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His fools have their follies so loft in a crowd
Here Douglas* retires from his toils to relax,
Here lies David Garrick, describe him who can, An abridgment of all that was pleasant in man;
* Vide page 63.
# Dr. Kenrick, who read lectures at the Devil Tavern, under the title of * The School of Shakespeare.”
& James Macpherson, esq. who from the mere force of his style, wrote down the first poet of all antiquiry, # Vide page 64.
Vide page 63.
As an actor, confess’d without rival to shine-
Here Hickey* reclines, a most blunt pleasant creature, And Nander itself must allow him good nature; He cherish'd his friend, and he relish'd a bumper; Yet one fault he had, and that one was a thumper. Perhaps you may ask if the man was a miser? I answer, no, no,-for he always was wiser: Too courteous, perhaps, or obligingly flat! His very worst foe can't accuse him of that: Perhaps he confided in men as they go, And so was too foolishly honest? Ah no! Then what was his failing? come tell it, and burn yem He was--could he help it-a special attorney.
Here Reynoldst is laid, and, to tell you my mind, He has not left a wiser or better behind: His pencil was striking, refiftless, and grand; His manners were gentle, complying and bland; Still born to improve us in every partHis pencil our faces, his manners our heart: To coxcombs averse, yet most civilly steering, Whenthey judg’d withoutskill, he was stillhardof hearing; When they talk'd of their Raphaels, Corregios and stuff, He shifted his trumpets, and only took snuff.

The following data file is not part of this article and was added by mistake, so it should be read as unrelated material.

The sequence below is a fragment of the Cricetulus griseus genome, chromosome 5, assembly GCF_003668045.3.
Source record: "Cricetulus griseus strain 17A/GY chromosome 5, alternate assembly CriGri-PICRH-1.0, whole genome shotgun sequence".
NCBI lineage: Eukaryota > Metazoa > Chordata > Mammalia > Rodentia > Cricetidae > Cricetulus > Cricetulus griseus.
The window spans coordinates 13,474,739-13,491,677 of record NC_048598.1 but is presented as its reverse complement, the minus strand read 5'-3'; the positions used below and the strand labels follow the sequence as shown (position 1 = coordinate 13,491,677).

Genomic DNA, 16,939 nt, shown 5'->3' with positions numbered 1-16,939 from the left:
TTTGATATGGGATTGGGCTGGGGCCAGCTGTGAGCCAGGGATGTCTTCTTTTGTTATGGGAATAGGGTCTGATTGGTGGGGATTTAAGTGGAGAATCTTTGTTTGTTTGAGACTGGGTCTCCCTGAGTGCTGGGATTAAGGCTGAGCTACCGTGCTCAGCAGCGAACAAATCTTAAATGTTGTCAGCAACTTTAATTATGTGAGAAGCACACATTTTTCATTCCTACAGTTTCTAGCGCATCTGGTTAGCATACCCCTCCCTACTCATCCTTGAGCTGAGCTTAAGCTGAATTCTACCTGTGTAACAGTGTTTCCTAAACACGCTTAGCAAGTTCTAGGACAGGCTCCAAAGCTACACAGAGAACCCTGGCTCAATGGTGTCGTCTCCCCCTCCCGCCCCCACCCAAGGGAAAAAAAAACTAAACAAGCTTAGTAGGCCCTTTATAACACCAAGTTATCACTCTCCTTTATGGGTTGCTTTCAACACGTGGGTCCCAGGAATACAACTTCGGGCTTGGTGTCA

POSTSCRIPT. HERE Whitefoord reclines, and deny it who can, Tho' he merrily liv’ds, he is now a grave man:
* Vide page 64. + Vide page 64
Sir Joshua Reynolds was so remarkably deaf as to be under the neceffity of using an ear-trumpet in company.
Mr. W. was so notorious a punfter, that Dr. Goldsmith used to say it was impossible to keep him company without being infected with an itch for pun. ning.
Rare compound of oddity, frolic, and fun!
What pity, alas! that fo lib'ral a mind
Ye newspaper witlings! ye pert scribbling folks! Who copied his fquibs, and re-echo'd his jokes Ye tame imitators, ye servile herd, come, Still follow your master, and visit his tomb; To deck it, bring with you feltoons of the vine, And copious libations bestow on his shrine; Then strew all around it (you can do no less) Cross-readings, Ship-news, and Mistakes of the Pressot
Merry Whitefoord, farewell!--for thy fake I admit That a Scot may have humor-I had almost said wit; This debt to thy mem'ry I cannot refuse, "Thou best humor'd man with the worst humor'd muse."
* Mr. H. S. Woodfall, printer of the Public Advertiser.
+ Mr. Whitefoord has frequently indulged the town with humorous pieces under thole titles in the Public Advertiser.
THE HAUNCH OF VENISON.
A POETICAL EPISTLETO LORD CLARE.
Thanks, my lord, for your venison-for finer or fatter Never rang’d in a forest, or smoak’d in a platter: The haunch was a pi&ture for painters to study, The fat was fo white, and the lean was so ruddy; Thoʼmy stomach was sharp, I could scarce help regretting To spoil such a delicate picture by eating: I had thoughts, in my chambers, to place it in view, To be shewn to my friends as a piece of virtu As in fome Irish houses, where things are so so, One gammon of bacon hangs up for a show; But, for eating a rasher of what they take pride in, They'd as soon think of eating the pan it is fry'd in. But hold_let me pause--don't I hear you pronounce This tale of the bacon's damnable bounce; Well, suppose it a bounce--fure a poet may try, By a bounce now and then, to get courage to fly.
But, my lord, it's no bounce-I proteft, in my turn, It's a truth-and your lordship may ask Mr. Burn*. To go on with my tale-as I gaz’d on the haunch I thought of a friend that was trusty and staunchSo I cut it, and sent it to Reynolds undrest, To paint it, or eat it, just as he lik’d best. Of the neck and the breast I had next to dispose'Twas a neck and a breat that might rival Monroe's :
Lord Clare's nephewe.